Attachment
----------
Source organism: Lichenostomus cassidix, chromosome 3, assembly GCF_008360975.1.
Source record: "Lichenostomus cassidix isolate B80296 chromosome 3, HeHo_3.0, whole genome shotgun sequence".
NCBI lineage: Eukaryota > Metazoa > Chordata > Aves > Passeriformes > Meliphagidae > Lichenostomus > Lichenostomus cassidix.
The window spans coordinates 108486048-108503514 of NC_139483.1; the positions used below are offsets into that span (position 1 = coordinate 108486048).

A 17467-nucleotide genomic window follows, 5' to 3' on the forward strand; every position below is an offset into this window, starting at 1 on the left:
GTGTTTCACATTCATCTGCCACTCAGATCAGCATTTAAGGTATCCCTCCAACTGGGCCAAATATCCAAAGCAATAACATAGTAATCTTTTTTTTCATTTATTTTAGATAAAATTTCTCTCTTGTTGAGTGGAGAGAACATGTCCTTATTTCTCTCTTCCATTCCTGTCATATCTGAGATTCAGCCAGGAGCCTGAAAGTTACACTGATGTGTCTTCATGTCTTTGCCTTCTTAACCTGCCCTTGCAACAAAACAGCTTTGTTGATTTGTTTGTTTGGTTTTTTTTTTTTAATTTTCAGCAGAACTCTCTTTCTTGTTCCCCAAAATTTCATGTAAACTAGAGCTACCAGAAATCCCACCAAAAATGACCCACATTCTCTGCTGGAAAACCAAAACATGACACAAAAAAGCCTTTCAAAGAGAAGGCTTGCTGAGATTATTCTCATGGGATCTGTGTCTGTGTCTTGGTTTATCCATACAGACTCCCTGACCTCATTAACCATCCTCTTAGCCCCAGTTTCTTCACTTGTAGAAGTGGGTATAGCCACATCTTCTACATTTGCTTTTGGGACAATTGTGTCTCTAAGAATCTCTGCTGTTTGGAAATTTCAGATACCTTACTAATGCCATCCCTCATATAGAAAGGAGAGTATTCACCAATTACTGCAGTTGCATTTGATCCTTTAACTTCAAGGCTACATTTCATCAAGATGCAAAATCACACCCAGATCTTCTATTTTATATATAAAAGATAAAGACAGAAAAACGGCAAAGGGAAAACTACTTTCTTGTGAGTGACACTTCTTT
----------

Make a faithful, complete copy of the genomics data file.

Source organism: Lichenostomus cassidix, chromosome 3, assembly GCF_008360975.1.
Source record: "Lichenostomus cassidix isolate B80296 chromosome 3, HeHo_3.0, whole genome shotgun sequence".
NCBI lineage: Eukaryota > Metazoa > Chordata > Aves > Passeriformes > Meliphagidae > Lichenostomus > Lichenostomus cassidix.
The window spans coordinates 108486048-108503514 of NC_139483.1; the positions used below are offsets into that span (position 1 = coordinate 108486048).

A 17467-nucleotide genomic window follows, 5' to 3' on the forward strand; every position below is an offset into this window, starting at 1 on the left:
GTGTTTCACATTCATCTGCCACTCAGATCAGCATTTAAGGTATCCCTCCAACTGGGCCAAATATCCAAAGCAATAACATAGTAATCTTTTTTTTCATTTATTTTAGATAAAATTTCTCTCTTGTTGAGTGGAGAGAACATGTCCTTATTTCTCTCTTCCATTCCTGTCATATCTGAGATTCAGCCAGGAGCCTGAAAGTTACACTGATGTGTCTTCATGTCTTTGCCTTCTTAACCTGCCCTTGCAACAAAACAGCTTTGTTGATTTGTTTGTTTGGTTTTTTTTTTTTAATTTTCAGCAGAACTCTCTTTCTTGTTCCCCAAAATTTCATGTAAACTAGAGCTACCAGAAATCCCACCAAAAATGACCCACATTCTCTGCTGGAAAACCAAAACATGACACAAAAAAGCCTTTCAAAGAGAAGGCTTGCTGAGATTATTCTCATGGGATCTGTGTCTGTGTCTTGGTTTATCCATACAGACTCCCTGACCTCATTAACCATCCTCTTAGCCCCAGTTTCTTCACTTGTAGAAGTGGGTATAGCCACATCTTCTACATTTGCTTTTGGGACAATTGTGTCTCTAAGAATCTCTGCTGTTTGGAAATTTCAGATACCTTACTAATGCCATCCCTCATATAGAAAGGAGAGTATTCACCAATTACTGCAGTTGCATTTGATCCTTTAACTTCAAGGCTACATTTCATCAAGATGCAAAATCACACCCAGATCTTCTATTTTATATATAAAAGATAAAGACAGAAAAACGGCAAAGGGAAAACTACTTTCTTGTGAGTGACACTTCTTT